Five Premier League clubs are among 11 European teams to have signed up to a breakaway Super League.
Manchester United, Liverpool, Arsenal, Chelsea and Tottenham are among the teams to sign up, as first reported by The Times.
The move comes amid UEFA’s plan to formally announce their new Champions League format on Monday - having seemingly enjoyed a breakthrough in talks with the European Club Association board on Friday
It is an extraordinary development, led by Juventus chief Andrea Agnelli - head of the ECA - in a bid to shake down European football’s governing body amid the continued disagreement over commercial control of the new-look Champions League.
The Super League is a direct challenge to UEFA, whose cash cow would effectively be slaughtered without its biggest, most glamorous sides.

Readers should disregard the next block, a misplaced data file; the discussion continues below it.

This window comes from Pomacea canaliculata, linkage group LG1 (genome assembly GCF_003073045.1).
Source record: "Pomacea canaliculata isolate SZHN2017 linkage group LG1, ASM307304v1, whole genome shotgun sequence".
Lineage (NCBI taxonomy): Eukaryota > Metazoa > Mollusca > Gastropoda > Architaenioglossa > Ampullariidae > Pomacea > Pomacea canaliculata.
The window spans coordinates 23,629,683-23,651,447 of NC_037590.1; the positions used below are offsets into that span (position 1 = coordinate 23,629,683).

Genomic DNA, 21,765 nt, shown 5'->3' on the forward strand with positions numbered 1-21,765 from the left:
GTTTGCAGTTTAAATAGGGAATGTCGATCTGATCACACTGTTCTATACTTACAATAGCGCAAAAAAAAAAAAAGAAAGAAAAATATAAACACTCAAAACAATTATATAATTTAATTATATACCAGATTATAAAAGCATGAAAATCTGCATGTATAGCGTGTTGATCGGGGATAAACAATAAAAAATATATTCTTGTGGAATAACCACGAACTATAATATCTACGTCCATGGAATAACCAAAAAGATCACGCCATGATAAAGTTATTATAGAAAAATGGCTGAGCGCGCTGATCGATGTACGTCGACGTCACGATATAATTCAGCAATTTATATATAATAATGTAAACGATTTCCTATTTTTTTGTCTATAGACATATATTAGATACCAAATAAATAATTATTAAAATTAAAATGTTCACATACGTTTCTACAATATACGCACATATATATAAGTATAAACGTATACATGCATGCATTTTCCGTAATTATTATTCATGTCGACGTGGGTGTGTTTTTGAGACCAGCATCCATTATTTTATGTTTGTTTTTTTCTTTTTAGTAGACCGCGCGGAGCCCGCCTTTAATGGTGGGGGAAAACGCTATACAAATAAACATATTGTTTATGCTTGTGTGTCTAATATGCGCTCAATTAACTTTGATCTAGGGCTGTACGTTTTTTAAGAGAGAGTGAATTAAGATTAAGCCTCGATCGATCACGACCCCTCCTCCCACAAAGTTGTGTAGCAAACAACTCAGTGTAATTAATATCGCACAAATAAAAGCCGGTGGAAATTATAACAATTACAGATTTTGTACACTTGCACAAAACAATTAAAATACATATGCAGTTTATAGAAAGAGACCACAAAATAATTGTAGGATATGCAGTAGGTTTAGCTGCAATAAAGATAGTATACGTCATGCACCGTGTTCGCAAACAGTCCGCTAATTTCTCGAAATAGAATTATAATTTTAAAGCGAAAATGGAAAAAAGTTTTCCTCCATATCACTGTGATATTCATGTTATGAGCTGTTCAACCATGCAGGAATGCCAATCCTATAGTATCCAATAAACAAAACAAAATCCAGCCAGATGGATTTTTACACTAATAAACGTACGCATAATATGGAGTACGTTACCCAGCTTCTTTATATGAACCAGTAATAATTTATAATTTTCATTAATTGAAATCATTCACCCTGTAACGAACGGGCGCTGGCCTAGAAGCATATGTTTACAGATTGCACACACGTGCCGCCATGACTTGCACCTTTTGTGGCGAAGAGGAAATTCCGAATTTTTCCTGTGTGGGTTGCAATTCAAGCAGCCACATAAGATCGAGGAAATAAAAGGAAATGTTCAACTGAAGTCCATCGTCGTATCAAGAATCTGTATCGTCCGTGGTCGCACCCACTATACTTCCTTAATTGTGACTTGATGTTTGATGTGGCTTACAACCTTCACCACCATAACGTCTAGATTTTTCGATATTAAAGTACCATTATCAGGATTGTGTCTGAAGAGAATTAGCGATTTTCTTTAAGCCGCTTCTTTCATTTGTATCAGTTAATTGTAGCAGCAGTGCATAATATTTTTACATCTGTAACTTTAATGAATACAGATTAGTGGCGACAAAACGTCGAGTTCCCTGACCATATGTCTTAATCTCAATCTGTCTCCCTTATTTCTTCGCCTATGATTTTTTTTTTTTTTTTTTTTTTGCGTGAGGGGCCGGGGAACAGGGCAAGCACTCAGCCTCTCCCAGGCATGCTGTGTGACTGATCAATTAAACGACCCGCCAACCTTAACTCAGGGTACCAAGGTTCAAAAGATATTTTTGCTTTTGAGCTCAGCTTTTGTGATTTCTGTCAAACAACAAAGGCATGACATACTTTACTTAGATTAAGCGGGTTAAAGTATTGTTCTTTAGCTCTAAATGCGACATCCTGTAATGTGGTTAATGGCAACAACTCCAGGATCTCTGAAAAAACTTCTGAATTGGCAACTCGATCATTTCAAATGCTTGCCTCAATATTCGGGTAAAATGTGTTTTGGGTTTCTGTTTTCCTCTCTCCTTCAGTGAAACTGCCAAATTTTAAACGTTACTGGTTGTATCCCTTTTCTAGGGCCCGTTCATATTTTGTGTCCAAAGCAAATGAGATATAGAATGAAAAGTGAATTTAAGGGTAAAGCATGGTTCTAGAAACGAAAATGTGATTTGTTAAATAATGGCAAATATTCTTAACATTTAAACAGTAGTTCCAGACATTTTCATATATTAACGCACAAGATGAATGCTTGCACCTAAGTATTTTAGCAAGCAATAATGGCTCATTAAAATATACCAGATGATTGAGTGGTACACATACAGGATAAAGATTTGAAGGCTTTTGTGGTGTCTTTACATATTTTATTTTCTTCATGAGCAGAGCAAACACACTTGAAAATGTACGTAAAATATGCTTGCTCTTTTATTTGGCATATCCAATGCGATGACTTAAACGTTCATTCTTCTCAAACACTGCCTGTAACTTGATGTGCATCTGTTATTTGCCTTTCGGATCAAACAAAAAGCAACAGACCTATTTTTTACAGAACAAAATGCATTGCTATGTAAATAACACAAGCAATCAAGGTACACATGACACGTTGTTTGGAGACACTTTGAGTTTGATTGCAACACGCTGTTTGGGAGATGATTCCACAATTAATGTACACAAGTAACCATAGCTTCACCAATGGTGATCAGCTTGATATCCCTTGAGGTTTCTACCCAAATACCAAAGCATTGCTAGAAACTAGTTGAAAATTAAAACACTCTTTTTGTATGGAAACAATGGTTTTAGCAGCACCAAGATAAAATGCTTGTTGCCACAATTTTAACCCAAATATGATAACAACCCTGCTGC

It had appeared that UEFA had fended off a breakaway Super League with its new Champions League format, which is set to be brought in from 2024.
The so-called ‘Swiss model’ will see teams compete in one 36-team league - instead of the current system where 32 sides are split into eight pools of four - and guarantee each club 10 matches on a seeded basis.
UEFA had also ceded on the contentious point of access that will see two of the extra four spots handed to clubs based on ‘historic co-efficient’.
However, much to the chagrin of the ECA, European football’s governing body is unwilling to hand over a greater say in how the lucrative competition is organised and managed to clubs.
Agnelli is understood to be leading a revolt with clubs demanding greater input in negotiations over broadcast and sponsorship - believing that they can generate more money than UEFA achieves itself.
UEFA president Aleksandar Ceferin has been desperate to finalise plans to expand the Champions League to hold off any potential breakaway and backed down to one ECA power play in March, postponing a vote on the reforms.
Now the Premier League quintet, and the likes of Real Madrid and Juventus are seeking to force his hand once again, in a move that would see them continue in their domestic leagues, but all but end Europe's premier club competition.
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